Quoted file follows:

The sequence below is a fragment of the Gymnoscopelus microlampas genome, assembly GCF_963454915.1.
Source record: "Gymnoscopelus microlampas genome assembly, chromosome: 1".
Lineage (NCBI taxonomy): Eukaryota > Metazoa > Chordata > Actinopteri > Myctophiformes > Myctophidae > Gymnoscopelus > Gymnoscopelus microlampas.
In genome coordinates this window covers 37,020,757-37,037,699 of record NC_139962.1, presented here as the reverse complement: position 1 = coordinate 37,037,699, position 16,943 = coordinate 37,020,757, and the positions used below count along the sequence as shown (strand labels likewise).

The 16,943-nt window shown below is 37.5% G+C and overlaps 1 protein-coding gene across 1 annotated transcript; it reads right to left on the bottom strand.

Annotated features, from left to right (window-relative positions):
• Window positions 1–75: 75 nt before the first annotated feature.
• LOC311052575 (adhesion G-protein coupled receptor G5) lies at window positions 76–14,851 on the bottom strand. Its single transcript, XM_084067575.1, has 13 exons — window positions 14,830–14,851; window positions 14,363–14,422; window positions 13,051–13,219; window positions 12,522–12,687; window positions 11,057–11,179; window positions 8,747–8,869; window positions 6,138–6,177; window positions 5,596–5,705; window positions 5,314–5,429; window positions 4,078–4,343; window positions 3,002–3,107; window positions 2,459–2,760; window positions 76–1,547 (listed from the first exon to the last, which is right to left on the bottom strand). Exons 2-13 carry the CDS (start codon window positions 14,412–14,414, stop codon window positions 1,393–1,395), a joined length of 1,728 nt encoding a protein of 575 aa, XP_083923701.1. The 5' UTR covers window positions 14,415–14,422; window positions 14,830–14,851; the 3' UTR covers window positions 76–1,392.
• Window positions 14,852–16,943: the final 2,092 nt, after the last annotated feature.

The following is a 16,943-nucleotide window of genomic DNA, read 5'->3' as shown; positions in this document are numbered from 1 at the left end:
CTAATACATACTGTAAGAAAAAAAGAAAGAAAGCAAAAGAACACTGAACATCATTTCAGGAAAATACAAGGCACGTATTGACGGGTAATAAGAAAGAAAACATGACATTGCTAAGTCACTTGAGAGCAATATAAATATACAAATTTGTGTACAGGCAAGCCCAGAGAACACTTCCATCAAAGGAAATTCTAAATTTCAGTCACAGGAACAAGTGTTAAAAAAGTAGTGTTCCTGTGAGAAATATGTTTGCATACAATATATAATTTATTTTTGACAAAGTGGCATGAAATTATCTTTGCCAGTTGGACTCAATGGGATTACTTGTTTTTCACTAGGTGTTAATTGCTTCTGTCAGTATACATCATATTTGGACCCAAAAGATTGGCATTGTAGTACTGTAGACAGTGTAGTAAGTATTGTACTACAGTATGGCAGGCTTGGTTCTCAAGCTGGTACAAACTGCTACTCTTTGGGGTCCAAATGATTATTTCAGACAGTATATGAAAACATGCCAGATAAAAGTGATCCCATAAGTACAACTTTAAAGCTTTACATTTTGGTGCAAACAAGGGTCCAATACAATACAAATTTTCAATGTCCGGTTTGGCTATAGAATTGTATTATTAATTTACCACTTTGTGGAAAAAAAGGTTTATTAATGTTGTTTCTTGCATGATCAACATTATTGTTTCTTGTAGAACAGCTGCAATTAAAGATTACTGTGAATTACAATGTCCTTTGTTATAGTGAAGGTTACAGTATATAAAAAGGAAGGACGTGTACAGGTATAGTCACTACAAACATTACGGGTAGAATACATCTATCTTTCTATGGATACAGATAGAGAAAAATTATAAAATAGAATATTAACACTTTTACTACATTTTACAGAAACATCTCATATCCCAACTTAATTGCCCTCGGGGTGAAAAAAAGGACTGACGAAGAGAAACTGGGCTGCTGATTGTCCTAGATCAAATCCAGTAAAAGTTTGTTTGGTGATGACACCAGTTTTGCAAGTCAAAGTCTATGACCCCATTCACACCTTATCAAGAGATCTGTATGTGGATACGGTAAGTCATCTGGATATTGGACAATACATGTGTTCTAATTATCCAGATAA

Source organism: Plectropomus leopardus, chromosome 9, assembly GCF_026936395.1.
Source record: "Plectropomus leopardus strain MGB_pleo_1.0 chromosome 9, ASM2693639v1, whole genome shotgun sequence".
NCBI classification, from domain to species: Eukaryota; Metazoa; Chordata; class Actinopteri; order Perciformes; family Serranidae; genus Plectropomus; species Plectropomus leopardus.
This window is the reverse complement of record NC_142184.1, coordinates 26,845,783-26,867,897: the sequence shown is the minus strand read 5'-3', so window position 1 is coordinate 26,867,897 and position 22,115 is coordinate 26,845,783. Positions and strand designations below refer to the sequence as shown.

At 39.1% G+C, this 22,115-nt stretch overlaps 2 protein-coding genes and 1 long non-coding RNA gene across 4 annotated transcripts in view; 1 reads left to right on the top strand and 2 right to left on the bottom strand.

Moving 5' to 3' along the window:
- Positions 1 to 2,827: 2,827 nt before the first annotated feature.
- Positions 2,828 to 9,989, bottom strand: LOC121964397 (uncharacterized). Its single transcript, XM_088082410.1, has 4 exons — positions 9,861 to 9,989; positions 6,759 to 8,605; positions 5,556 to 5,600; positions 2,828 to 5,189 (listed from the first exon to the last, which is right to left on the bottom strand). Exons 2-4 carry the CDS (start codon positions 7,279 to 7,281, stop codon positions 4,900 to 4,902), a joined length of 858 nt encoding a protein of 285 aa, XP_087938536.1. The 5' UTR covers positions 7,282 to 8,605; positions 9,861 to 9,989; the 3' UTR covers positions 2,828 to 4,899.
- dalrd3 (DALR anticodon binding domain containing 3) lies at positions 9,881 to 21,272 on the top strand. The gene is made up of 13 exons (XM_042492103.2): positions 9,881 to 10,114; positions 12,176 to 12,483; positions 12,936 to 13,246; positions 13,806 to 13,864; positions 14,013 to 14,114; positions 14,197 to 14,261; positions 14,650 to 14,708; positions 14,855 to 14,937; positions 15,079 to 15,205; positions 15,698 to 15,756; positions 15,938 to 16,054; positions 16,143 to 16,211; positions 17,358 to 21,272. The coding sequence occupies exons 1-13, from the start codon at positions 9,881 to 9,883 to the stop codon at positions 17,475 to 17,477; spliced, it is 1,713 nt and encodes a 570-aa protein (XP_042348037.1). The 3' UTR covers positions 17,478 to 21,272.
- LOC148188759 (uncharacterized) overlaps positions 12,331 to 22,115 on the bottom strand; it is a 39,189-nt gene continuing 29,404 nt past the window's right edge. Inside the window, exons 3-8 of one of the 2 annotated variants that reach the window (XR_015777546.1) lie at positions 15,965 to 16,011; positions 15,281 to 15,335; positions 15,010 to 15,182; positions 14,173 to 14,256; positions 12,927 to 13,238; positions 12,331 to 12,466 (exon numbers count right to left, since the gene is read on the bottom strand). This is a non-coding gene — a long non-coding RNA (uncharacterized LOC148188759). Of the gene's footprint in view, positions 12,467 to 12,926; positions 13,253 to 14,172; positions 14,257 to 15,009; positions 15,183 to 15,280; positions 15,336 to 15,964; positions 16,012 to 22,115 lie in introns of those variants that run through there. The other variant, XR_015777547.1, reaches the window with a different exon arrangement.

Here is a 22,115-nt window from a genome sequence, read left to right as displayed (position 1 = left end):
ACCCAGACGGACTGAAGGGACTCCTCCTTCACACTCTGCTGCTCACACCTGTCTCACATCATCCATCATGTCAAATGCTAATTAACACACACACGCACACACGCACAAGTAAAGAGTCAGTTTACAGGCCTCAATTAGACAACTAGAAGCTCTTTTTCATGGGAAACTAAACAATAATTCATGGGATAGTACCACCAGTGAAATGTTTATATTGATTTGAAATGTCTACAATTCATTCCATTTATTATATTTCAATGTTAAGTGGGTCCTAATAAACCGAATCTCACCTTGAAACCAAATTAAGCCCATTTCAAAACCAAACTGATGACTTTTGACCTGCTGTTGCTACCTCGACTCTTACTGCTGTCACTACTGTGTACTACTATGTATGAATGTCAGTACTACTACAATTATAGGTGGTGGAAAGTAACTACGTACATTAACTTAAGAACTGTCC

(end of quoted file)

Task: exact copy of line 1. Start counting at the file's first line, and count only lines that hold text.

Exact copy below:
The sequence below is a fragment of the Gymnoscopelus microlampas genome, assembly GCF_963454915.1.